246565 Mental Health Myths and Misinformation: Trends Among Tennessee's Rural Appalachian Population

Monday, October 31, 2011

Laura Miller, PhD , School of Communication Studies, University of Tennessee, Knoxville, TN
Betsy Dortch, MA , School of Communication Studies, University of Tennessee, Knoxville, TN
Previous research has indicated that patterns of myths or misinformation about mental health exist in rural Appalachia. Due to the unique cultural and economic climate of the region and the predominately rural and isolated communities, health disparities and misinformation largely affect mental health care and mental health outcomes in Appalachia. Such misinformation includes myths about the meaning of mental health, the causes of mental health problems, how to get help, and appropriate treatments options. In fact, research suggests that people living in Appalachia have unique perceptions about mental health and the general health care system. More research needs to address the unique mental health challenges in Appalachia and work to improve care and education of individuals in these communities. The proposed study specifically seeks to address health care providers' perceptions of mental health myths among their Appalachian patients. This research is designed to gather information about the mental health myths that permeate rural Appalachian regions and to provide groundwork for educational reform in the area of mental health. Open-ended surveys will be distributed among doctors, nurses, and social workers and grounded theory methodologies will be utilized to analyze the data. These data will yield new insight into the health-related perceptions of individuals in Appalachia and will have implications for practitioners seeking to improve education, information, and treatment of mental health patients in underserved regions.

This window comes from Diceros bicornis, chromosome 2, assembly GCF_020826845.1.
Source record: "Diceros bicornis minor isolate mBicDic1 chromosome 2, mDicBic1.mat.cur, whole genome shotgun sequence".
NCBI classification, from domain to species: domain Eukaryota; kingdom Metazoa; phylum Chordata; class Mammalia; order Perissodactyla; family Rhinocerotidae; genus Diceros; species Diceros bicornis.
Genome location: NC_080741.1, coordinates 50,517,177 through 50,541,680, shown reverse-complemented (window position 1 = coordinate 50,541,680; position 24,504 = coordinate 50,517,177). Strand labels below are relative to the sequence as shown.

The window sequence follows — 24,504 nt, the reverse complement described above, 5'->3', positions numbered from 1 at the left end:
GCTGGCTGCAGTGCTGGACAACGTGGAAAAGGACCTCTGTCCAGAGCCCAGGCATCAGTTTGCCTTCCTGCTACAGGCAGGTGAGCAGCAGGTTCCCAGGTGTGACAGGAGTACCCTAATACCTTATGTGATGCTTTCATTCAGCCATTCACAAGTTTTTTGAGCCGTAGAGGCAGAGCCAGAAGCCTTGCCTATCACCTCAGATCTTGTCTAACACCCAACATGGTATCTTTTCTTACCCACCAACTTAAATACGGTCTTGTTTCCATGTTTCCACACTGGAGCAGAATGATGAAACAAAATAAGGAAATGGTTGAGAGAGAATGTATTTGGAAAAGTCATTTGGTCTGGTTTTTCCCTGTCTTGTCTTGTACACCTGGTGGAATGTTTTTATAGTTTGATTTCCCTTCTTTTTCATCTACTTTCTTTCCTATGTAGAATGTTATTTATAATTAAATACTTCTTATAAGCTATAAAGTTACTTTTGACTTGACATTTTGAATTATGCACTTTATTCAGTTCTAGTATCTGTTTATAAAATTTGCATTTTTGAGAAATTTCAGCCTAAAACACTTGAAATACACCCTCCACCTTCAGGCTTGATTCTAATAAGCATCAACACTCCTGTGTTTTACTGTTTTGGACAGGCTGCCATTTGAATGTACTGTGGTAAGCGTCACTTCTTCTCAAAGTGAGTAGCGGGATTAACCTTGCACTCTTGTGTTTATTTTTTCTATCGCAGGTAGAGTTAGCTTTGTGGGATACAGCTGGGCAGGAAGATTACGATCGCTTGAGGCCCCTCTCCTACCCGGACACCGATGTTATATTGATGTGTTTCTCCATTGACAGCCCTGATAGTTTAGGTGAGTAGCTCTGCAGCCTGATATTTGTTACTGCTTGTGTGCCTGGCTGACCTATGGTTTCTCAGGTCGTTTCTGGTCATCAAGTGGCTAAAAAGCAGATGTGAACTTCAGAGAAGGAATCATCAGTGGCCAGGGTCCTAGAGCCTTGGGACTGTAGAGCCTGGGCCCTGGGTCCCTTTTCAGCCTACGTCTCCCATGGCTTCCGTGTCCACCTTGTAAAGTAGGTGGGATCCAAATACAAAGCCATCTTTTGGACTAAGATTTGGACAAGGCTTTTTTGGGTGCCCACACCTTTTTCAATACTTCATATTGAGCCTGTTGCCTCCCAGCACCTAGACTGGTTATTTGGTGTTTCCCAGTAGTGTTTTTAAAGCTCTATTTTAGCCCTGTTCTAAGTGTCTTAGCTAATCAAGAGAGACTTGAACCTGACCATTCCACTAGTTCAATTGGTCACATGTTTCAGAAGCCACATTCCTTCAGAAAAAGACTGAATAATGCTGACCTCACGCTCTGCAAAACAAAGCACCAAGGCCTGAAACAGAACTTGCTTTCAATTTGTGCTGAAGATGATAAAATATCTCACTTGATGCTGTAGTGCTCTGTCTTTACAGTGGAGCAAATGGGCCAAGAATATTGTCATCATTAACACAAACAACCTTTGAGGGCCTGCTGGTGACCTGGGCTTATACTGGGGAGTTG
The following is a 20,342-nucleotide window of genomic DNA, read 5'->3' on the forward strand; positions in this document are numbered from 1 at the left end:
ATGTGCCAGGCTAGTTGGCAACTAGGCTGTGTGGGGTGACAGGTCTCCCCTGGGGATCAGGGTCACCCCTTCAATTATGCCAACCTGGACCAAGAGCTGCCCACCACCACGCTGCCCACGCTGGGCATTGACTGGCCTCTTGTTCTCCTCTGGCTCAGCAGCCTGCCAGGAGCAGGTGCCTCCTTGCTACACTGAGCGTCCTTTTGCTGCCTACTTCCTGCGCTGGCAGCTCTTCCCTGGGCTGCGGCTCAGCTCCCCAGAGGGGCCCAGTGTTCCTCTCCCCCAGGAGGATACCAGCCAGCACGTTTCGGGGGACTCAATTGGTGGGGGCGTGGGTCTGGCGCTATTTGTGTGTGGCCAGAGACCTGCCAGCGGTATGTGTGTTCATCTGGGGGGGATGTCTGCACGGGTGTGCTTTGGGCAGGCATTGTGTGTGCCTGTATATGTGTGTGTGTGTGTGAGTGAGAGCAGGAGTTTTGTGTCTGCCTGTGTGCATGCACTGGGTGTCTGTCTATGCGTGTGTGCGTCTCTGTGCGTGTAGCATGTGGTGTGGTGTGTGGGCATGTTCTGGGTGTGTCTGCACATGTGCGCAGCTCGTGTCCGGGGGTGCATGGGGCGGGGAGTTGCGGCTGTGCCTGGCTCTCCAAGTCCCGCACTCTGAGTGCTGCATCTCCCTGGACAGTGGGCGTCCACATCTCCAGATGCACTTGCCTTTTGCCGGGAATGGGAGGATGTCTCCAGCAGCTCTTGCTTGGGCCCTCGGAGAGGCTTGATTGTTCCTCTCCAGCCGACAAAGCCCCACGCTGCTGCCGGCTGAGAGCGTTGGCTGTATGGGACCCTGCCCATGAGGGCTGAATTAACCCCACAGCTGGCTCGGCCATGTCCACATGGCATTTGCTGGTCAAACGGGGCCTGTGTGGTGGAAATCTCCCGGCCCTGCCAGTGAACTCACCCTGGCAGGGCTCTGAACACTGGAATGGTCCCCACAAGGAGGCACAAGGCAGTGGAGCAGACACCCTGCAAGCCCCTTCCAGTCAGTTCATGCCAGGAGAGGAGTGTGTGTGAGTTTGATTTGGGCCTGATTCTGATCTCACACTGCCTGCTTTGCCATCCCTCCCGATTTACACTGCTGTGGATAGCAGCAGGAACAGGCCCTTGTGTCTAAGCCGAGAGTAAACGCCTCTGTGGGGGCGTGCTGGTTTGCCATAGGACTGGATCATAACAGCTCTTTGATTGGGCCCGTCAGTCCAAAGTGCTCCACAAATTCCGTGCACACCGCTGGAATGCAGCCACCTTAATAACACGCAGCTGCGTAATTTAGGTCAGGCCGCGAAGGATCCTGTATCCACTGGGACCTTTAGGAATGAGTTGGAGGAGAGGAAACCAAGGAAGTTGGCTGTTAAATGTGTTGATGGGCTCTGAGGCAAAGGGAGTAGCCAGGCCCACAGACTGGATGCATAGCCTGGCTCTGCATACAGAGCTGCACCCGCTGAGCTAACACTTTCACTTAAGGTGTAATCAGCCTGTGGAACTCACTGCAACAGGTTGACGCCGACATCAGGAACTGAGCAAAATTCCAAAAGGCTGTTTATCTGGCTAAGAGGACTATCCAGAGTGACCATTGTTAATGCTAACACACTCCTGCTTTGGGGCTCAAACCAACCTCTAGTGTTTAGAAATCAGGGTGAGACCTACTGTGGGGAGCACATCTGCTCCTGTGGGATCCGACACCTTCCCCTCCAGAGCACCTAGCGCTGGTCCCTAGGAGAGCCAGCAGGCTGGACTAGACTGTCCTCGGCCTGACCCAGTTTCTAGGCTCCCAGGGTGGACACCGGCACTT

Learning Areas:
Public health or related education

Learning Objectives:
Learning Objectives: 1. Describe the unique communicative experiences and information challenges of health care providers and mental health patients in the Appalachian region of the United States. 2. Identify the myths and misinformation about mental health in rural, East Tennessee. 3. Design a plan for improving care, information dissemination, and overall health outcomes for mental health patients in this geographic area.

Keywords: Mental Illness, Rural Populations

Presenting author's disclosure statement:

Qualified on the content I am responsible for because: I am an Assistant Professor and have a PhD in health communication from the University of Illinois at Urbana-Champaign.
Any relevant financial relationships? No

I agree to comply with the American Public Health Association Conflict of Interest and Commercial Support Guidelines, and to disclose to the participants any off-label or experimental uses of a commercial product or service discussed in my presentation.